CRA's later deadline for final payroll remittance celebrated

As the New Year revelry fades, payroll professionals are able to slowly ramp up to full speed after the holidays

CRA's later deadline for final payroll remittance celebrated

As the New Year revelry fades, payroll professionals - like the rest of us - are able to slowly ramp up to full speed after the holidays.

In years past, it’s been less about the beginning of a new year and more about the year-end duties they have to complete, but this year they were able to join the New Year’s Eve celebrations on time. The new payment on filing initiative by the Canada Revenue Agency has shifted the deadline for the last payroll remittance of the year to the end of February, penalty and interest free.

The Canadian Payroll Association has been advocating for this change for a few years now, and CPA president Peter Tzanetakis says he’s delighted by the announcement which he calls a welcome relief for many organizations across the country.

“Between tight deadlines and shorter work weeks, this was an additional pressure point for them in a very difficult time of the year, so for us to be able to convince the CRA that this is a step in the right direction is positive for everybody concerned,” says Tzanetakis.

But while this particular battle has been won there’s still a war to fight - a later filing date for the whole of Canada. Currently, the CPA continues to advocate for a completely harmonized approach with Quebec.

Along with their work with the federal government for the deadline change, the CPA also approached Revenu Québec to attempt to ensure full harmonization across the country, which would be especially helpful for the many enterprise-level organizations operating in different parts of the country, including with staff in Quebec, which would require filing two tax returns.

Tzanetakis says harmonization is absolutely essential and something the CPA takes seriously as where different regulations exist, the challenge of managing multiple parallel processes can increase payroll’s potential for non-compliance.

He notes Quebec’s tax agency did also announce an administrative extension following the CRA’s change, allowing select employers to file in the middle of January as opposed to the beginning - but while penalties are waived up to that point the interest charges are still applying, which is not ideal.

“We’re hopeful the Quebec government moves towards full harmonization with the CRA initiative,” he says.

There are 1.5 million employers in Canada who rely on payroll practitioners for timely and accurate payments of $970 billion in wages and taxable benefits along with $324 billion in statutory remittances - all while complying with over 200 federal and provincial regulatory requirements.

Historically, these employees - especially those at Canada’s largest companies - have had to spend the holidays ensuring the last payroll remittance of the year is submitted by the deadline which was typically the first few days of the new year. This tight timeline made it “virtually impossible” for payroll professionals at larger companies to remit accurately and on time, Tzanetakis says.

On top of forcing employees in payroll to work while most others are celebrating, the old deadline also meant payroll had to estimate remittances on taxable benefits - assumptions that often led to costly consequences in the New Year. Having to complete remittance adjustments often resulted in late penalties and interest - potentially in the hundreds of thousands of dollars - or on the other end of the spectrum, the time-consuming task of requesting a refund for overpayments. In the latter cases, internal and government audits were often a consequence.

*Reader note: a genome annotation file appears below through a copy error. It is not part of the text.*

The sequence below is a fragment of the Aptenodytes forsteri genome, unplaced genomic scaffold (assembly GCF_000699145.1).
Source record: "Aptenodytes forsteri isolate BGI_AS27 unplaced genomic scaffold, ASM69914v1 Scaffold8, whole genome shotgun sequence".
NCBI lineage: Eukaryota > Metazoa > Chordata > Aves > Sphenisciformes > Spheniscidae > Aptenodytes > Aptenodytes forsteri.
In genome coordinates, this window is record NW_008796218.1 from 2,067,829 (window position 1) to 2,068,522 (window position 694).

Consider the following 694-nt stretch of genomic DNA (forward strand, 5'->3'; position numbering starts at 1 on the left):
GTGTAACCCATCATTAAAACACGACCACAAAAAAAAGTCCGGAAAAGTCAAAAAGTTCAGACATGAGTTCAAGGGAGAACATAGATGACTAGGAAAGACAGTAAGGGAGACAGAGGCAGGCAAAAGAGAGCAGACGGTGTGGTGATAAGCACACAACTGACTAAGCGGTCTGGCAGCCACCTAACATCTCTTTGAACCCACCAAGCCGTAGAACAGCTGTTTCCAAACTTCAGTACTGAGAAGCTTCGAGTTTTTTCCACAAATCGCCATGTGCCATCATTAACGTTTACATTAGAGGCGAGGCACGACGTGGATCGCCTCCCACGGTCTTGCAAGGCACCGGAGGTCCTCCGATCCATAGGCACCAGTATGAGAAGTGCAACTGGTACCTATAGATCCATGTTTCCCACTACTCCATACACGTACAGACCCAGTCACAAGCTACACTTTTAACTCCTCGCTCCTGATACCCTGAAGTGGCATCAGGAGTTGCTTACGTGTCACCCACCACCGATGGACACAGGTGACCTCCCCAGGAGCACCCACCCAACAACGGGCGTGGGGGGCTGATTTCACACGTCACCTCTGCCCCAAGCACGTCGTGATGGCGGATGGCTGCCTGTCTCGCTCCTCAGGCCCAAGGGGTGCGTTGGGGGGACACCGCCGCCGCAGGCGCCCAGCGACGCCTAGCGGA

“The CRA will receive accurate remittances when all is said and done,” Tzanetakis says.  “Essentially this is going to enable the organizations to manage their year-end process in an effective and efficient manner and it will save millions of dollars in interest, penalties and other administrative costs.”

Tzanetakis says the CPA had surveyed members during a webinar on the issue a few months ago, and half of the participants said they were receiving fines and penalties related to the guesswork on their filing. He says being able to alleviate that concern is a positive benefit for payroll professionals and their employers as well.

“Our members are very excited about this,” he adds.

There are eligibility requirements companies need to meet in order to qualify for the new deadline. The remittance amount must be less than 1 percent of the employer’s total annual remittances, and they must either have employees that exercise stock-based compensation, have third-party information that’s required around the taxable benefits - for example insurance or employer-provided automobiles - or have employees that reside in a different tax jurisdiction.

Interestingly, Tzanetakis says, the employer must also have a perfect payroll compliance history, with no late or outstanding remittances for the tax reporting year, no assessments and a record of filing their annual T4 slips before the due date.

“We’re supportive of those requirements, and as long as you’re in those situations you have the opportunity to take advantage of this payment on filing extension.”

Overall, the CRA’s new payment on filing deadline eases some of the stress at a hectic time of year, which is “pressure packed with year-end work requirements and people trying to wrap things up,” Tzanetakis says.

“Hopefully this news puts them in a better mood for the New Year.”

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